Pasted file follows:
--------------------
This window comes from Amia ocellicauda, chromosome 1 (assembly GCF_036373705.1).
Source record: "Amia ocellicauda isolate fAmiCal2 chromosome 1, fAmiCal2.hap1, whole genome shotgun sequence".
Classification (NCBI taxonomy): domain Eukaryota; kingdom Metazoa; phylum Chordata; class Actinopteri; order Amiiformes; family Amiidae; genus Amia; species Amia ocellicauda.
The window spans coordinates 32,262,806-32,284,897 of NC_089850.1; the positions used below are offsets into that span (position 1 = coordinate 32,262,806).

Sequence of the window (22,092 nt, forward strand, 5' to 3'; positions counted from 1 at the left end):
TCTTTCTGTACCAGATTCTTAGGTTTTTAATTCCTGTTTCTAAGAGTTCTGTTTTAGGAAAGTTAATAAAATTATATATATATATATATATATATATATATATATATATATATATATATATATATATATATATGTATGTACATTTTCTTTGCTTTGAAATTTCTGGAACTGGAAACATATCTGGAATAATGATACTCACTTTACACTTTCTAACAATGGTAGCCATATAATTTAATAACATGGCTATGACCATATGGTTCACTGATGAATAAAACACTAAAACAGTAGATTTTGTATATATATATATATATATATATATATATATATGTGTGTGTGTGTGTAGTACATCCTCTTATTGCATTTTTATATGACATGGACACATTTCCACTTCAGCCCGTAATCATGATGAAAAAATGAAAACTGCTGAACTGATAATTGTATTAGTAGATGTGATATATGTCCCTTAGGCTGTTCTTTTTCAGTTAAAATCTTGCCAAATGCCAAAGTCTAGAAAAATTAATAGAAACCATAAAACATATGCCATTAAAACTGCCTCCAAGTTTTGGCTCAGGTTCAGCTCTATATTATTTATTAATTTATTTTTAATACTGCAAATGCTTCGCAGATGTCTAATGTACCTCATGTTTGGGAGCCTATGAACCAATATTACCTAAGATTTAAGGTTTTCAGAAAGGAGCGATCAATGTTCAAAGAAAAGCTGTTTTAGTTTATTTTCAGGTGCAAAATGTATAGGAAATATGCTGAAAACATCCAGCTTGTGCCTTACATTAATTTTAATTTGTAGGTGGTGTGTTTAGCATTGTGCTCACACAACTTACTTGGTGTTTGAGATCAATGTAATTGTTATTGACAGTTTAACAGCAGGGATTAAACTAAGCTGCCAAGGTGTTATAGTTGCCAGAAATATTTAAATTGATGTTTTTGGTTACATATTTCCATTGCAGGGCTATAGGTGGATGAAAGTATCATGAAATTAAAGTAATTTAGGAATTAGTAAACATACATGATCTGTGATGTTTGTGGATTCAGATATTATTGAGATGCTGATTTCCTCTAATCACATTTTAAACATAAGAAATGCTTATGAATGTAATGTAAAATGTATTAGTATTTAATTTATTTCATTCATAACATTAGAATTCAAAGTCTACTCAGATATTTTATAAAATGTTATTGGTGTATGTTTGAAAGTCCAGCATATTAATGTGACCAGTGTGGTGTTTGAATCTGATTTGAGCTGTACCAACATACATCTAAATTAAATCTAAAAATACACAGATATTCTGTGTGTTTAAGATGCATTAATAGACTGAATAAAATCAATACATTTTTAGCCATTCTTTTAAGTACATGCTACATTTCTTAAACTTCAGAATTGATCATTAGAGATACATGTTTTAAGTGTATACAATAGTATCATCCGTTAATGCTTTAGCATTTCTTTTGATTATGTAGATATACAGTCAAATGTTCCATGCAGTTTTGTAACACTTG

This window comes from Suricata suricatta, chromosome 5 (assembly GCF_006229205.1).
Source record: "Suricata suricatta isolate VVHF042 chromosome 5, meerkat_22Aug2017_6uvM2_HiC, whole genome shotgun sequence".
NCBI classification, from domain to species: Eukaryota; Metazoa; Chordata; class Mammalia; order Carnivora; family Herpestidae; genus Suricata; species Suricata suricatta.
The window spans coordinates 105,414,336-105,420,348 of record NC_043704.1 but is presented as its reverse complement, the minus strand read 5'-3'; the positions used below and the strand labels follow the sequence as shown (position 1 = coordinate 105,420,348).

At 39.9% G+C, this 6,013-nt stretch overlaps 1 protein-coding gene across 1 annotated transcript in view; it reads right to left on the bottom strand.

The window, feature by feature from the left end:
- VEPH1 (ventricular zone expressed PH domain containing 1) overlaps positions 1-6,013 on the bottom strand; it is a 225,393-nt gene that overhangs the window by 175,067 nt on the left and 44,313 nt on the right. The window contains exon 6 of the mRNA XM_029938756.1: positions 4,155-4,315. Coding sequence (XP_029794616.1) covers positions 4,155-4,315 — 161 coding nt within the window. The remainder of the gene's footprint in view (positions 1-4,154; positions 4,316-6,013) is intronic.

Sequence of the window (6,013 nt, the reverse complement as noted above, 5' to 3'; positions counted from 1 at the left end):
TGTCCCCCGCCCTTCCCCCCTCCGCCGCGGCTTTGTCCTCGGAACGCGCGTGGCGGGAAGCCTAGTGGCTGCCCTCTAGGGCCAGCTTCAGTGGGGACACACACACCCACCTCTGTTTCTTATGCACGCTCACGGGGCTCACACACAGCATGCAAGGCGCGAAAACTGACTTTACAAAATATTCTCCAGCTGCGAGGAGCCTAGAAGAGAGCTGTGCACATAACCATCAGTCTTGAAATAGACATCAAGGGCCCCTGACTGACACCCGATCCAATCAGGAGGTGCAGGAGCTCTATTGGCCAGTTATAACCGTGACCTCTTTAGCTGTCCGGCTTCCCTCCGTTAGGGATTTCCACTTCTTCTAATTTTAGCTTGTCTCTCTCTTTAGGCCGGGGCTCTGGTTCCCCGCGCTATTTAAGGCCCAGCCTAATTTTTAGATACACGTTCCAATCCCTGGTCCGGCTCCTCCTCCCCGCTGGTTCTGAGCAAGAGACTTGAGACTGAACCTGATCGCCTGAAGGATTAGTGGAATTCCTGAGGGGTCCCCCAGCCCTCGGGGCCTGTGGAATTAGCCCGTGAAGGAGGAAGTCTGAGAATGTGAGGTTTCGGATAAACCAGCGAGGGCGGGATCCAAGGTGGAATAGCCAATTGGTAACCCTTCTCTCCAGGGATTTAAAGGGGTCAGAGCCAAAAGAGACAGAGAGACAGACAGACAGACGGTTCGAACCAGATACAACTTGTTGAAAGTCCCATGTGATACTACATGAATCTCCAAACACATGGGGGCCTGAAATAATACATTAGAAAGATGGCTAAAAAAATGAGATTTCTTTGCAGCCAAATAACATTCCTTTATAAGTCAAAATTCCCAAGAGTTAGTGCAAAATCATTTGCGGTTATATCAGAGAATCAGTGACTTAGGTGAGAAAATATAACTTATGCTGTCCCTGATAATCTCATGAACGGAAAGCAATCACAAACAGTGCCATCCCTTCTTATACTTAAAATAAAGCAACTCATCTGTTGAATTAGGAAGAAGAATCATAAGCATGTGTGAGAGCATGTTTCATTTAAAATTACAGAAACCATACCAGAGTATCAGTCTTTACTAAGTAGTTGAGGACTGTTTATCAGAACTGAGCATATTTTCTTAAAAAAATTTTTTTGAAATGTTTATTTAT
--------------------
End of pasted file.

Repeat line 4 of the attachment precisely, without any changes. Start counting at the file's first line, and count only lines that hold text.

The window spans coordinates 32,262,806-32,284,897 of NC_089850.1; the positions used below are offsets into that span (position 1 = coordinate 32,262,806).